Manuscripts should be submitted online at www.mdpi.com by registering and logging in to this website. Once you are registered, click here to go to the submission form. Manuscripts can be submitted until the deadline. All papers will be peer-reviewed. Accepted papers will be published continuously in the journal (as soon as accepted) and will be listed together on the special issue website. Research articles, review articles as well as short communications are invited. For planned papers, a title and short abstract (about 100 words) can be sent to the Editorial Office for announcement on this website.

Submitted manuscripts should not have been published previously, nor be under consideration for publication elsewhere (except conference proceedings papers). All manuscripts are thoroughly refereed through a single-blind peer-review process. A guide for authors and other relevant information for submission of manuscripts is available on the Instructions for Authors page. Remote Sensing is an international peer-reviewed open access semimonthly journal published by MDPI.

Please visit the Instructions for Authors page before submitting a manuscript. The Article Processing Charge (APC) for publication in this open access journal is 2400 CHF (Swiss Francs). Submitted papers should be well formatted and use good English. Authors may use MDPI's English editing service prior to publication or during author revisions.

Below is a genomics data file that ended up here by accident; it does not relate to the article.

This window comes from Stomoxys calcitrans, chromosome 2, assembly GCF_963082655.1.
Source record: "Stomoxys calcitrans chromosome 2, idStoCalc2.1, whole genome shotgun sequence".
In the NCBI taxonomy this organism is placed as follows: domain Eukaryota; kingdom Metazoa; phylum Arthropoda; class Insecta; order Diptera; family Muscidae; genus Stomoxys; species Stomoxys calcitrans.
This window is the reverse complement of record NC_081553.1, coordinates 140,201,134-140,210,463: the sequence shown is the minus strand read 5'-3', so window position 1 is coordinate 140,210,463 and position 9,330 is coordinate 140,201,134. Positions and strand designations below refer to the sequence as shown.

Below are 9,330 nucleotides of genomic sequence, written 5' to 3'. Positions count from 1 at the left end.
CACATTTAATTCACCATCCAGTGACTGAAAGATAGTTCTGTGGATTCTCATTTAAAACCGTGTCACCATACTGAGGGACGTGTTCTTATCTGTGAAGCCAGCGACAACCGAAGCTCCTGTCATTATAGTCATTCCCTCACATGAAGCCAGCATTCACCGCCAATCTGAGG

• ecosystem dynamics
  • long-term monitoring
  • machine learning
  • deep learning
  • remote sensing of vegetation
  • phenology
  • tropical and sub-tropical biome

Published Papers (1 paper)

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Estimating Tree Diameters from an Autonomous Below-Canopy UAV with Mounted LiDAR
Remote Sens. 2021, 13(13), 2576; https://doi.org/10.3390/rs13132576 - 02 Jul 2021
Viewed by 549
Below-canopy UAVs hold promise for automated forest surveys because their sensors can provide detailed information on below-canopy forest structures, especially in dense forests, which may be inaccessible to above-canopy UAVs, aircraft, and satellites. We present an end-to-end autonomous system for estimating tree diameters [...] Read more.
Below-canopy UAVs hold promise for automated forest surveys because their sensors can provide detailed information on below-canopy forest structures, especially in dense forests, which may be inaccessible to above-canopy UAVs, aircraft, and satellites. We present an end-to-end autonomous system for estimating tree diameters using a below-canopy UAV in parklands. We used simultaneous localization and mapping (SLAM) and LiDAR data produced at flight time as inputs to diameter-estimation algorithms in post-processing. The SLAM path was used for initial compilation of horizontal LiDAR scans into a 2D cross-sectional map, and then optimization algorithms aligned the scans for each tree within the 2D map to achieve a precision suitable for diameter measurement. The algorithms successfully identified 12 objects, 11 of which were trees and one a lamppost. For these, the estimated diameters from the autonomous survey were highly correlated with manual ground-truthed diameters (R2=0.92, root mean squared error = 30.6%, bias = 18.4%). Autonomous measurement was most effective for larger trees (>300 mm diameter) within 10 m of the UAV flight path, for medium trees (200–300 mm diameter) within 5 m, and for trees with regular cross sections. We conclude that fully automated below-canopy forest surveys are a promising, but still nascent, technology and suggest directions for future research. Full article
(This article belongs to the Special Issue Remote Sensing of Tropical Vegetation)